Jump to ContentJump to Main Navigation
Impostures in Early Modern EnglandRepresentations and Perceptions of Fraudulent Identities$
Users without a subscription are not able to see the full content.

Tobias B. Hug

Print publication date: 2010

Print ISBN-13: 9780719079849

Published to Manchester Scholarship Online: July 2012

DOI: 10.7228/manchester/9780719079849.001.0001

Show Summary Details
Page of

PRINTED FROM MANCHESTER SCHOLARSHIP ONLINE (www.manchester.universitypressscholarship.com). (c) Copyright Manchester University Press, 2018. All Rights Reserved. Under the terms of the licence agreement, an individual user may print out a PDF of a single chapter of a monograph in MSO for personal use (for details see www.manchester.universitypressscholarship.com/page/privacy-policy).date: 17 November 2018

Quacks – all notorious medical impostors?

Quacks – all notorious medical impostors?

(p.48) Chapter 3 Quacks – all notorious medical impostors?
Impostures in Early Modern England

Tobias B. Hug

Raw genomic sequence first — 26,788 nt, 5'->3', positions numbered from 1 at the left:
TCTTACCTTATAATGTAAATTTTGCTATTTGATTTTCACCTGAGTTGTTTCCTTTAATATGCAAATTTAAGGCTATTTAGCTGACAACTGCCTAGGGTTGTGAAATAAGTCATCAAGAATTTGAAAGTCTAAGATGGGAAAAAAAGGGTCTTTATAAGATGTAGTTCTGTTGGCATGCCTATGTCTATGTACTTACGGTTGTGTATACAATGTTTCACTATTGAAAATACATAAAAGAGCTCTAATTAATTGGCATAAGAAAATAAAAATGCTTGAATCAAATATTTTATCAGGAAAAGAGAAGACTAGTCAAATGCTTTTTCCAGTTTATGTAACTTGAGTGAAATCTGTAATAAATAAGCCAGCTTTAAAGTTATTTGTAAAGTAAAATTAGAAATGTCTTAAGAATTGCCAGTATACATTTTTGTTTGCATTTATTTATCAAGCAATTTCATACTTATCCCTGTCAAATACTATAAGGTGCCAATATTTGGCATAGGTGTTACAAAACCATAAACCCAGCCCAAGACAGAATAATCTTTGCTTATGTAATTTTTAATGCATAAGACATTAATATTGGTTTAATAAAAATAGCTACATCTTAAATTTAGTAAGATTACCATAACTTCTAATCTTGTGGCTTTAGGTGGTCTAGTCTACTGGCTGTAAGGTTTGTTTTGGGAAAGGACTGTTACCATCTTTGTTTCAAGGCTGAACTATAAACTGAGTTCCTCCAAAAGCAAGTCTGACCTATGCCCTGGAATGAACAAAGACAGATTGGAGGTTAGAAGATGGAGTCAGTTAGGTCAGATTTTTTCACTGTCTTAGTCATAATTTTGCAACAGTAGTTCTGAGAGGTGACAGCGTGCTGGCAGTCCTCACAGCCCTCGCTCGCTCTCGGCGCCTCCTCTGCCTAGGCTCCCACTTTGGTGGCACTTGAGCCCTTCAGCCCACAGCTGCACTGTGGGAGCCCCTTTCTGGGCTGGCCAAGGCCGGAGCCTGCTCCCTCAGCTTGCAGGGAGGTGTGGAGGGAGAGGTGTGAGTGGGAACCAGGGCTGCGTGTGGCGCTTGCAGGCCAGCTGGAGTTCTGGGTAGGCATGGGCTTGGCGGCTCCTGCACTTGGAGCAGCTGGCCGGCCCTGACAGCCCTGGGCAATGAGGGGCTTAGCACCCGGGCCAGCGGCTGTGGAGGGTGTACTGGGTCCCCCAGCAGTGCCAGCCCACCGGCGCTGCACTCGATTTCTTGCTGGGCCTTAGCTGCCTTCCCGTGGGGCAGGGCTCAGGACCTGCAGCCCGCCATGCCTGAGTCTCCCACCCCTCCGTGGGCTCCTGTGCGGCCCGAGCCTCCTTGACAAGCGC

Manchester University Press

This chapter focuses on medical impostors and quacks in early modern England. It explains that quack is the term used to describe someone claiming medical skills or university degrees to gain the status of a licensed physician, and that it could also refer to someone using techniques and forms of knowledge which were disapproved of as superstitious. The chapter describes the performative strategies of so-called quacks that enabled them to become consultants to people of all social strata, and argues that medical imposture displays conflicts which arose over professionalisation and institutionalisation, either between regular and irregular doctors, or among the latter.

Keywords:   medical impostors, England, quacks, performative strategies, social strata, doctors, professionalisation, institutionalisation

Manchester Scholarship Online requires a subscription or purchase to access the full text of books within the service. Public users can however freely search the site and view the abstracts and keywords for each book and chapter.

Please, subscribe or login to access full text content.

If you think you should have access to this title, please contact your librarian.

To troubleshoot, please check our FAQs, and if you can't find the answer there, please contact us.